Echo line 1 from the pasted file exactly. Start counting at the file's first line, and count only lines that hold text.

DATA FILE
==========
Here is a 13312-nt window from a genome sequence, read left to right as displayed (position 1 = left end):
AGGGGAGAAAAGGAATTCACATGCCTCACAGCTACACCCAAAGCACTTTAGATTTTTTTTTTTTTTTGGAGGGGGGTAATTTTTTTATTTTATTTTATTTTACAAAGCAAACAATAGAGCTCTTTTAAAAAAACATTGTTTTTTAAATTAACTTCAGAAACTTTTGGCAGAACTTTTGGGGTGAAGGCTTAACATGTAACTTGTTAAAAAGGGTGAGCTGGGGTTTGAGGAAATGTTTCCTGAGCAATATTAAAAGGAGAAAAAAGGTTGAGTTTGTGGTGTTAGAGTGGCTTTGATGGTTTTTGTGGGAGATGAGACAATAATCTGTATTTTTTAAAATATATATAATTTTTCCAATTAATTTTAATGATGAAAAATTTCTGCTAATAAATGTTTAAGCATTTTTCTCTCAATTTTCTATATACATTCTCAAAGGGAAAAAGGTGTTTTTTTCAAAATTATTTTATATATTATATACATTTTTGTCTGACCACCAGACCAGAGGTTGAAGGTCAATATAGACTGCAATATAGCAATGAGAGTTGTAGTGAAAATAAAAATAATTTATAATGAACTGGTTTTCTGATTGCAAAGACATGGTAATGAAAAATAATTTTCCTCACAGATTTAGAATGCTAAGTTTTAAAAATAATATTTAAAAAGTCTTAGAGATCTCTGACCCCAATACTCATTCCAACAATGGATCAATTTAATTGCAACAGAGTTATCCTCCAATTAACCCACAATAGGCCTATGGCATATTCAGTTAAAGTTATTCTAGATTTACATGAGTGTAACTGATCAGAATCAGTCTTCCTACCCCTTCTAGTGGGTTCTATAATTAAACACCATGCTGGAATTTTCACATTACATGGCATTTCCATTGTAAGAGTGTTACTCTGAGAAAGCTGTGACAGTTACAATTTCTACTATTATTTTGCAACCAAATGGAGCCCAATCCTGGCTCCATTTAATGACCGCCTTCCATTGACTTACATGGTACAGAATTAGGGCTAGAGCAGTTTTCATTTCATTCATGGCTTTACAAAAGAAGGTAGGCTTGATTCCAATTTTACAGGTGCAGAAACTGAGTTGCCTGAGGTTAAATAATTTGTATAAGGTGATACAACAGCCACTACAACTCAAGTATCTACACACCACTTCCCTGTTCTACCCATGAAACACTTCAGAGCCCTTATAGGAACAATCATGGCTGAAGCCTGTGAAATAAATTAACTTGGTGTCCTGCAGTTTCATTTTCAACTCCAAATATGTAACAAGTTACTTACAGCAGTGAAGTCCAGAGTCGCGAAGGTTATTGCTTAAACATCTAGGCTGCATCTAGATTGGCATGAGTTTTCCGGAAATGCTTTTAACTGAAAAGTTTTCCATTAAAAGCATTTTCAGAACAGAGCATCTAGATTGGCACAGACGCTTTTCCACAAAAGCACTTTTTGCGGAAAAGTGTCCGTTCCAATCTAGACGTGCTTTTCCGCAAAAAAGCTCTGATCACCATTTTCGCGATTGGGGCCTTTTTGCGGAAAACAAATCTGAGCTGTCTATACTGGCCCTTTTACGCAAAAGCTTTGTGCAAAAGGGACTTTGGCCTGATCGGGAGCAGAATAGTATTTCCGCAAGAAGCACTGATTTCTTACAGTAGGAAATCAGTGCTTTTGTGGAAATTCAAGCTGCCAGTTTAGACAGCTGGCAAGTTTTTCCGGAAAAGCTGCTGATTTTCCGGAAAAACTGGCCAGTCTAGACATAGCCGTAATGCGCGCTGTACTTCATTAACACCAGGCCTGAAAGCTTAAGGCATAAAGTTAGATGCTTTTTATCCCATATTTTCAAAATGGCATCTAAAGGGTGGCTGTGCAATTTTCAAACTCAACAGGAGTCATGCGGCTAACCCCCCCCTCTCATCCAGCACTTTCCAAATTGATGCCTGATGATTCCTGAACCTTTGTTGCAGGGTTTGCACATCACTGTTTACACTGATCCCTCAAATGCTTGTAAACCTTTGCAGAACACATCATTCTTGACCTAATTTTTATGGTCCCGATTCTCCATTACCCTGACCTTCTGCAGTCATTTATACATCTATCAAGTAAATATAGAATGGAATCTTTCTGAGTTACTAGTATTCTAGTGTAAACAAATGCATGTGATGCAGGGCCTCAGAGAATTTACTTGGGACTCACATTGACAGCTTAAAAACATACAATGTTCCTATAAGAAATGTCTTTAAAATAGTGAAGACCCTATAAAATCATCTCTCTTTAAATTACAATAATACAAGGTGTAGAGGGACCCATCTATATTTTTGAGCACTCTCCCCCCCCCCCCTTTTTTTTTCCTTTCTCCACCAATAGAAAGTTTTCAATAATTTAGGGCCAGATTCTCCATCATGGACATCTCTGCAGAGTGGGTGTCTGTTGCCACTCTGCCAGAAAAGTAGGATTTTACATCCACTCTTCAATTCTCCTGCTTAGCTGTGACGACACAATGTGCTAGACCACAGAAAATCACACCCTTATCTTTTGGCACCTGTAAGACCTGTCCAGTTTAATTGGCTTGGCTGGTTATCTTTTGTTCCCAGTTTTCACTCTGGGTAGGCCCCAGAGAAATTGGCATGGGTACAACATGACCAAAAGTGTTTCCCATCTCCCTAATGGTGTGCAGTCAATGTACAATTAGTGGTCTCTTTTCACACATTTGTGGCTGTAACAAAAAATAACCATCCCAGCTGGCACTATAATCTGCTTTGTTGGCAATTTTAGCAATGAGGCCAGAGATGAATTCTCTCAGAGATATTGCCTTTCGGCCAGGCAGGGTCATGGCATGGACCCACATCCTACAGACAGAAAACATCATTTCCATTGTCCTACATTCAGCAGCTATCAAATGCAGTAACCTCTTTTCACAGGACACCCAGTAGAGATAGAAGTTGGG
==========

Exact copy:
Here is a 13312-nt window from a genome sequence, read left to right as displayed (position 1 = left end):